Restricted Generosity in the New Testament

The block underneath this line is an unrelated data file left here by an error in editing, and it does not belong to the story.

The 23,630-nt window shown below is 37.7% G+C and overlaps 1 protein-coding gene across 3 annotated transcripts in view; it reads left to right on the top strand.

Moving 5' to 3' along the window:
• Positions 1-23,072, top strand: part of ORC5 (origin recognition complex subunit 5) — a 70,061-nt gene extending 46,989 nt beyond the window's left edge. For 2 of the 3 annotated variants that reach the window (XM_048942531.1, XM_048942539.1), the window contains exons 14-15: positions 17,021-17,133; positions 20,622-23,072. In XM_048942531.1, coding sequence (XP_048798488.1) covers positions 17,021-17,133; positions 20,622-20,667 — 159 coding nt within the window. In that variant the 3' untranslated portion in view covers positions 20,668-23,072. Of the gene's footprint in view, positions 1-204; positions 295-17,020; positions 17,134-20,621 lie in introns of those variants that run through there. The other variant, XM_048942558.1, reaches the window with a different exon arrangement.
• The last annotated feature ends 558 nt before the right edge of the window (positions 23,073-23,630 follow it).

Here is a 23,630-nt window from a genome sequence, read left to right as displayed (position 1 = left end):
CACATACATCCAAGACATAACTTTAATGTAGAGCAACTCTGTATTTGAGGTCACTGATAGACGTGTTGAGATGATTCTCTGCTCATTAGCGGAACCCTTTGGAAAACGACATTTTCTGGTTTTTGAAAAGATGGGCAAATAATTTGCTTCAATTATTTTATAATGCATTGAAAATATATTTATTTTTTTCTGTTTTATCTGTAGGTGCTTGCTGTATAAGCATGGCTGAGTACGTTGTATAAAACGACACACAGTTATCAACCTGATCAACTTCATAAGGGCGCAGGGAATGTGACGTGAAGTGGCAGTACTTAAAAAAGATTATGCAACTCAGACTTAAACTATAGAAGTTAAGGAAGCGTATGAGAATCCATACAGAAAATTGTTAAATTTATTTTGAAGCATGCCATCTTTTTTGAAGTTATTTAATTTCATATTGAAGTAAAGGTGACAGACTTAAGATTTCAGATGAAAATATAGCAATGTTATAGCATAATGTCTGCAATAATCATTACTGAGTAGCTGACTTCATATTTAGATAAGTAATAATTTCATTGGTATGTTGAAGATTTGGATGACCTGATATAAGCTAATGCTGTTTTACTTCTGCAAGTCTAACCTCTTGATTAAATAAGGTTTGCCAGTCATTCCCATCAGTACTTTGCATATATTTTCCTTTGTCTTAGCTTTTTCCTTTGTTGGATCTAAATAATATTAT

The importance of material generosity in early Christianity has been firmly established in New Testament research. Given this consensus, Timothy J. Murray examines the New Testament texts for evidence of when, how and why the early Christians restricted their generosity. Having also examined the restricted generosity of comparable social structures (Jewish groups, Greco-Roman associations and the Hellenistic oikos ), the author argues that the self-conception of the early Christians as members of a fictive-family was the most significant influence on their practices of material generosity and its restrictions, in which they drew heavily from existing cultural ideals regarding family reciprocity and support. Additionally, the author argues (against the majority view) that evidence for organised poor-care in Jewish groups is meagre and non-existent with regard to Greco-Roman associations.
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